The recent inaugural NRN and PNO conference was a strictly business affair. People of Nepali origin mingled with Nepalis of Nepali origin, non-resident Nepalis rubbed shoulders with resident Nepalis, and they all talked give-and-take. If we give you this, what will you give us?
Some of the deals struck:
Nepali Passport and Free Visas = Rs 25 billion in investment
Tax-free imports = 1 Home for Elderly
This bartering was serious business. You give us passports and tax subsidies, and we will invest in the motherland. The government echoed it: only if you invest not less than Rs 1 billion. Still, it was a bargain and deals were struck left and right.
There were some transactions that weren't quite heard on the floor of the Soaltee ballroom. We understand that it is natural to get slightly distracted while wining and dining with the movers and shakers of the home country, and saying cheese with stalwarts from various political parties.
Here are some deals that didn't quite make it:
Cashing in on Nepali exoticism = Ten large-scale hydropower plants in Nepal. While foreigners in any country have their share of difficulties, they also have the sheer benefit of being able to exploit their unique identity. Being an NRN till recently myself, I can tell you how we Nepalis don't need icebreakers. Whether it is a job interview, dealing with clients or even a casual conversation at a bar, mention the word 'Nepal' and the conversation jump starts itself wandering from spiritual to mountaineering and (more recently) to the royal massacre.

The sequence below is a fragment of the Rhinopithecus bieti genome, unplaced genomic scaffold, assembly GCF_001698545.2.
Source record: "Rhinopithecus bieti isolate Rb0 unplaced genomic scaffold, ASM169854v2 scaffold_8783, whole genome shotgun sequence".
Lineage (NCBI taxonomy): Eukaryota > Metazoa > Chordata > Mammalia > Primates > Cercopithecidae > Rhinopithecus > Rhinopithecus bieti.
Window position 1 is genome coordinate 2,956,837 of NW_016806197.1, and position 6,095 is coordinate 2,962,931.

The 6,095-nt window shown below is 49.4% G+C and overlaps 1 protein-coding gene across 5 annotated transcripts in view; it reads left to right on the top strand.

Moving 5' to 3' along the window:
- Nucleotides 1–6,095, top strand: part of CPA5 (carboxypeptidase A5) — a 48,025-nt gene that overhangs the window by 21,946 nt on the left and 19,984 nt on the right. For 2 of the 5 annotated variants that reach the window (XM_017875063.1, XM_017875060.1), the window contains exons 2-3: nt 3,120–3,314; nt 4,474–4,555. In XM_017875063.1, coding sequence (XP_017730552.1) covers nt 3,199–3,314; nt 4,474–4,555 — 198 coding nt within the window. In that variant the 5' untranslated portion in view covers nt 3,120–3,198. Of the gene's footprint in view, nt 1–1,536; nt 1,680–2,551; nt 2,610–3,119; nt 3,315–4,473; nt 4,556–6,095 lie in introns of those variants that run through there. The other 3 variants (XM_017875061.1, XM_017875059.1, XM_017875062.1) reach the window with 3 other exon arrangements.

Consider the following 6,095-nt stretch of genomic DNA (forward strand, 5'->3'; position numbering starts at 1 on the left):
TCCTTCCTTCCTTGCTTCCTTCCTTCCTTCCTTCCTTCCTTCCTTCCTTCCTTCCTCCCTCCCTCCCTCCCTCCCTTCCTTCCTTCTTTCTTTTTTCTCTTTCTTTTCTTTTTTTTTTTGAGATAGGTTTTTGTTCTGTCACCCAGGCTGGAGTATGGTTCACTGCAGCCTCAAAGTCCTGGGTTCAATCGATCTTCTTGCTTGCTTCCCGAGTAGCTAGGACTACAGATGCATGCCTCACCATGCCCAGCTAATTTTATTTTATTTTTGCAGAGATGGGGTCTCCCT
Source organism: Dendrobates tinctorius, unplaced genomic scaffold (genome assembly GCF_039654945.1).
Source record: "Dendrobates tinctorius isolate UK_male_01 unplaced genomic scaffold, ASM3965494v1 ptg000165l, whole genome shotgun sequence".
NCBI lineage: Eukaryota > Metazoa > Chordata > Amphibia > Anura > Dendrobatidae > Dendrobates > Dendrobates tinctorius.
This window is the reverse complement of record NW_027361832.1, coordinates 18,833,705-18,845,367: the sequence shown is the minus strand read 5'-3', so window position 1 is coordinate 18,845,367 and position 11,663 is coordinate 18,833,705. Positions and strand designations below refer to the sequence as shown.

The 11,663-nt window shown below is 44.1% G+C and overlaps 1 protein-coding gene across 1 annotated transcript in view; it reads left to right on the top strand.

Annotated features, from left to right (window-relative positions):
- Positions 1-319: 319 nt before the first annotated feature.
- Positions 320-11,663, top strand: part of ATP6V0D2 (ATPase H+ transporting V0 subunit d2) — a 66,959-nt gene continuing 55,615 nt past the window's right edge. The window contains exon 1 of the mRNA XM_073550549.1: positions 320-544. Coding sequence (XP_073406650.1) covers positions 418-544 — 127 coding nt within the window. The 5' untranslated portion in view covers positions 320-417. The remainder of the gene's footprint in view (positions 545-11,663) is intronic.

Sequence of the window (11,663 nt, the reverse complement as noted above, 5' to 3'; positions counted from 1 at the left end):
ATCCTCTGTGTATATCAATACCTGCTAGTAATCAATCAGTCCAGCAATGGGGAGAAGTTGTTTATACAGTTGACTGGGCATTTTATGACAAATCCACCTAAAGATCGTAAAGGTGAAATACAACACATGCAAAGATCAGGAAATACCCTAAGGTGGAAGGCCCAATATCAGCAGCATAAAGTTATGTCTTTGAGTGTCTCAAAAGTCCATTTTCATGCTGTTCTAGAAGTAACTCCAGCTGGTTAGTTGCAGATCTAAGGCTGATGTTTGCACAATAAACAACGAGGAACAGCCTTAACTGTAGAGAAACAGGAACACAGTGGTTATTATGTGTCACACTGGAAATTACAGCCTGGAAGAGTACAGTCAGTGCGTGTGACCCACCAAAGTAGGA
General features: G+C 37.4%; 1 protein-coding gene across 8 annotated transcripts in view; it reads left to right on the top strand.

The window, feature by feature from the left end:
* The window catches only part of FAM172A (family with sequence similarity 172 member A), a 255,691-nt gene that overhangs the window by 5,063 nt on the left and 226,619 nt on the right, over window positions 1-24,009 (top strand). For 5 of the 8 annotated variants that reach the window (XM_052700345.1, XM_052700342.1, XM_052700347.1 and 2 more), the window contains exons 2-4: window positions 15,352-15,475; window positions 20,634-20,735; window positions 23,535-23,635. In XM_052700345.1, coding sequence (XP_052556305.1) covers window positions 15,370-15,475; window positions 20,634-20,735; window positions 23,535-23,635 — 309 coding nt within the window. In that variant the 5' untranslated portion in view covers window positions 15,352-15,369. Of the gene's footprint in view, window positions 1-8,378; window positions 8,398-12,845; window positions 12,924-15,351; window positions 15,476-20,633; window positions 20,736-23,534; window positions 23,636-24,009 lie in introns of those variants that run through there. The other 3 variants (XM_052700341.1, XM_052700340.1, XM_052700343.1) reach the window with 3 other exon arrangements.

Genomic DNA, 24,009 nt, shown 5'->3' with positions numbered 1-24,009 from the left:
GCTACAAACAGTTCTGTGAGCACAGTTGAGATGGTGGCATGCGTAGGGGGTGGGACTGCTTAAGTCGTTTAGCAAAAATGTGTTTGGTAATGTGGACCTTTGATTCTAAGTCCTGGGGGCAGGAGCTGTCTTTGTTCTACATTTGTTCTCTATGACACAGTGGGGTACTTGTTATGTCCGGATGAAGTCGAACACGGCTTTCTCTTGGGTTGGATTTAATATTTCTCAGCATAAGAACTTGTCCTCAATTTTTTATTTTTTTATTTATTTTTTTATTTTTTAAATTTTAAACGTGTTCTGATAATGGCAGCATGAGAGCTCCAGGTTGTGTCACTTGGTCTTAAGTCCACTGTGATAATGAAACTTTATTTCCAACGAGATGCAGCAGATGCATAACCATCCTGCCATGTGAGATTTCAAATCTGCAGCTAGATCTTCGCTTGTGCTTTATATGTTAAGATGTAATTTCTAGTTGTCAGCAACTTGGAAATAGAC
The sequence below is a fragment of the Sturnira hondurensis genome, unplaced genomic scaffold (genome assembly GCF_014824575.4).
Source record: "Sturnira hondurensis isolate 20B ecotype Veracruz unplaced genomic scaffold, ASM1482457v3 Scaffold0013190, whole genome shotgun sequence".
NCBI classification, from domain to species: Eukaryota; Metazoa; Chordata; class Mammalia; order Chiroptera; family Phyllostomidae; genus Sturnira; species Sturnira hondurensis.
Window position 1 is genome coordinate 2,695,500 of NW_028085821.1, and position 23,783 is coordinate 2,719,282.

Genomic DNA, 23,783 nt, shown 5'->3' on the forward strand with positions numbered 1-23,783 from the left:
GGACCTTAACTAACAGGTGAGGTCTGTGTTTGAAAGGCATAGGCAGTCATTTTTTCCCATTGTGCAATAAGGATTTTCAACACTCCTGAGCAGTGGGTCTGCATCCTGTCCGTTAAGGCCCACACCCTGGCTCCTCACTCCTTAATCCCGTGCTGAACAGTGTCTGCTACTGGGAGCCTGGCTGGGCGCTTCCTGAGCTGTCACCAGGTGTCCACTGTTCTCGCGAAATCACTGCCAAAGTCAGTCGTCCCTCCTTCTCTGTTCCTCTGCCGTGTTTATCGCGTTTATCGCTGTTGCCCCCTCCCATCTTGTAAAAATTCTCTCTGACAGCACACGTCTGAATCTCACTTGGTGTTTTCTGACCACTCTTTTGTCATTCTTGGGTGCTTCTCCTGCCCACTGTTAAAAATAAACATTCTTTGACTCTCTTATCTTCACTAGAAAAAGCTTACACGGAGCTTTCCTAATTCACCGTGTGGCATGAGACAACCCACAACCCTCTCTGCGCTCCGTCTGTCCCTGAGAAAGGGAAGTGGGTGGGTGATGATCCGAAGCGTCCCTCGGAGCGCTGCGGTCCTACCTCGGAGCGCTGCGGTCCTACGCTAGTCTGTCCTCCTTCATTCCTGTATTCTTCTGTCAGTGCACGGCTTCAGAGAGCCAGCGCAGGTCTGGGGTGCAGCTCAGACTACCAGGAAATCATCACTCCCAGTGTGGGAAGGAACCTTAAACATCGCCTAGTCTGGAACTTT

Being originally from Nepal immediately separates an NRN from the rest of the hordes of migrants from South Asia, all desperately engaged in the pursuit of liberty and happiness. It often translates into an automatic push up the career ladder. It even works for male NRNs to pick up girls at the bar.
"Where you from?"
"Reeeeeealllly, wow, that's so coool!"
I must admit, this exoticism gave me unprecedented advantage over a lot of my business associates in my days in exile. When 10,000 people in a corporation are struggling to be unique, being from Nepal has its perks. But this was nothing compared to the superb marketing skills of some of the NRN hoteliers I knew who created empires by selling skinny chicken and calling it 'Special Drumsticks from the Land of Everest', or even: 'the last thing the Buddha ate before renouncing materialism'.
Sure, exploiting cultural exoticism isn't exclusive to Nepalis. Just look at the Irish, who have been spectacularly successful at it. But, in Nepal's case, what does the mother country get in return? Isn't it worth at least 10 large-scale investments in joint venture hydropower plants?
How about other forms of compensation? Every time a Nepali footballer or government official decides to overstay their visa and work in a gas station in Seoul, and technically become an NRN, what does Nepal get in return? OK, let's agree on a compensation package for the motherland:
One disappeared footballer = Two hospitals in Syangja
Then there are the hordes of Nepali students who stay on after college and join the brain drain. What does Nepal get out of investing in their high school education? Here is one possible barter arrangement:
One state educated brain that drains = 1 school in Tehrathum
Neeta Pokhrel is a water and sanitation engineer who is still trying to find her bearings back in Kathmandu.